Still other embodiments of the detector shown in FIG. 1 may employ a different image intensification device or different image intensification techniques. Alternatives may include no wavelength shift, or a complete conversion from an optical to an electrical signal, negating the need for an optical detector such as a CCD. Still other embodiments may convert incoming invisible radiation into visible radiation to facilitate the visual detection of infrared, ultra-violet, or other types of electromagnetic radiation. Other embodiments of the invention may also employ alternative image intensification techniques, such as intermittent image intensification where only every other image captured is intensified. This may allow for the identification and selection of objects of interest that can then be projected back onto an un-intensified image. Yet other embodiments may dispense with image intensification entirely.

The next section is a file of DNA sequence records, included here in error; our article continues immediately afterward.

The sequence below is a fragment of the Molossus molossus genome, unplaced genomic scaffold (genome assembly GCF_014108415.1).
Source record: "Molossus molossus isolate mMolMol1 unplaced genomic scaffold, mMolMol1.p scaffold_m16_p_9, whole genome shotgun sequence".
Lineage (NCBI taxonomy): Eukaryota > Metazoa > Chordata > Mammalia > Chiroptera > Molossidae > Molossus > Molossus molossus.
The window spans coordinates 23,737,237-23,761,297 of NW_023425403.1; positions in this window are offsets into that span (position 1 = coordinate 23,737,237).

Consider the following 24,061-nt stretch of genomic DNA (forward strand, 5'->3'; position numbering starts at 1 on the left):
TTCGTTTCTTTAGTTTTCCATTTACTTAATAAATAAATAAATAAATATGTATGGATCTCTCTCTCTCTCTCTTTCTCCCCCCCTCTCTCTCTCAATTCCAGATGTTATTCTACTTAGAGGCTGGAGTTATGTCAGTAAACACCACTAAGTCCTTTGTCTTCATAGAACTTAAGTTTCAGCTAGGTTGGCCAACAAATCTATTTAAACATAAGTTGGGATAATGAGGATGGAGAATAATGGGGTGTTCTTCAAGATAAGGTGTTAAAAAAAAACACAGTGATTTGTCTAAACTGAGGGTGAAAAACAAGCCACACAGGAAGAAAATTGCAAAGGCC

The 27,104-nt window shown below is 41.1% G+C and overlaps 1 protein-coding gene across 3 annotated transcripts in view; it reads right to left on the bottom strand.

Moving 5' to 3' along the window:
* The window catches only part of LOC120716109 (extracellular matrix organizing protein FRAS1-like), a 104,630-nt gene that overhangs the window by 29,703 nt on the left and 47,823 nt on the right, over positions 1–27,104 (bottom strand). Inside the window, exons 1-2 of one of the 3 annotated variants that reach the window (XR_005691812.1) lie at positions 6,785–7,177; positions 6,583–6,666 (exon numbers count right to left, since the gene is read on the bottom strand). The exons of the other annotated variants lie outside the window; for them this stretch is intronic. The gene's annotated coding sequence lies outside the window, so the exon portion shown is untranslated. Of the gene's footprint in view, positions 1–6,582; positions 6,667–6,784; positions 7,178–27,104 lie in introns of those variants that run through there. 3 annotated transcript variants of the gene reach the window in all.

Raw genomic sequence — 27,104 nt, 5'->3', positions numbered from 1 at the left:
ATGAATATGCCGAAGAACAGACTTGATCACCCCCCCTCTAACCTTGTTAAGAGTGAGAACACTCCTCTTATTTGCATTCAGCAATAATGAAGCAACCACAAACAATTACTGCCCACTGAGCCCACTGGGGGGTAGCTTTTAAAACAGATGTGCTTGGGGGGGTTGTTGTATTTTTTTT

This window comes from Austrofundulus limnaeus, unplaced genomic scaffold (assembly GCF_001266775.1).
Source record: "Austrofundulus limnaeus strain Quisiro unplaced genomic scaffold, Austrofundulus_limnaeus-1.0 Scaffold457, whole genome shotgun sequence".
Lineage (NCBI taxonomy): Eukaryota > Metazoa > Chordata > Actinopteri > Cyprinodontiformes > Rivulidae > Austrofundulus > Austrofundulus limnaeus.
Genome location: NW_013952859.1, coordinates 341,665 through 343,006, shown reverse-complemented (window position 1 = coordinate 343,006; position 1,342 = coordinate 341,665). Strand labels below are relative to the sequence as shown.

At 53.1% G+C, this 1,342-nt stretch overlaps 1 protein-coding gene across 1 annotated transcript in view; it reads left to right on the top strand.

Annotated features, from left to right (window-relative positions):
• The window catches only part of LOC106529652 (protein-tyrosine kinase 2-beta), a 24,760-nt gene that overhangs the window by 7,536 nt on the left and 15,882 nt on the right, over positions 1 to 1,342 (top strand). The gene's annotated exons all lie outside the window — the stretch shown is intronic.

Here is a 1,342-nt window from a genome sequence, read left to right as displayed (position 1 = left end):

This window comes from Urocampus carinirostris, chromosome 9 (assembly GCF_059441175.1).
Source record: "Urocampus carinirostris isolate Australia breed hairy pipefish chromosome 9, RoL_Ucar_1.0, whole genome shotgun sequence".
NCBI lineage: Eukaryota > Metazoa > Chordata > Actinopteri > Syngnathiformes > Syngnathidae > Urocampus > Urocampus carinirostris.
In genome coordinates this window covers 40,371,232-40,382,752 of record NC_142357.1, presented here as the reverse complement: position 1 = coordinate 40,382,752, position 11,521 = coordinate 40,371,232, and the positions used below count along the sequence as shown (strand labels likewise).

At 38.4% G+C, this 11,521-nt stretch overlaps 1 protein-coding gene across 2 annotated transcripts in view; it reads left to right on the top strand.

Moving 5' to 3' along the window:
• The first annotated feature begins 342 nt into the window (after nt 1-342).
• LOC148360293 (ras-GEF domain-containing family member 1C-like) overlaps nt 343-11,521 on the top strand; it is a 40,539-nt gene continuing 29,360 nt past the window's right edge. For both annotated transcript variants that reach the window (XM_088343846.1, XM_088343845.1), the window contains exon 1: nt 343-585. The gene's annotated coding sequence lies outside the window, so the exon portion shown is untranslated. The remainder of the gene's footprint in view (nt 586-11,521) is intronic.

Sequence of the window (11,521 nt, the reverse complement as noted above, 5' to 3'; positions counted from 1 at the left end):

The optical detector, in other embodiments, may comprise a PIN photodiode, a focal plane array, a phototransistor, a photovoltaic cell, or even a photographic plate. The term “focal plane array” can refer to an array of photo-detectors of any spectral sensitivity such as visible, near infra-red, short wave infra-red, mid-wave infra-red, long wave infra-red, or ultraviolet. Alternative embodiments of the invention need not limit the detector to any one band or size.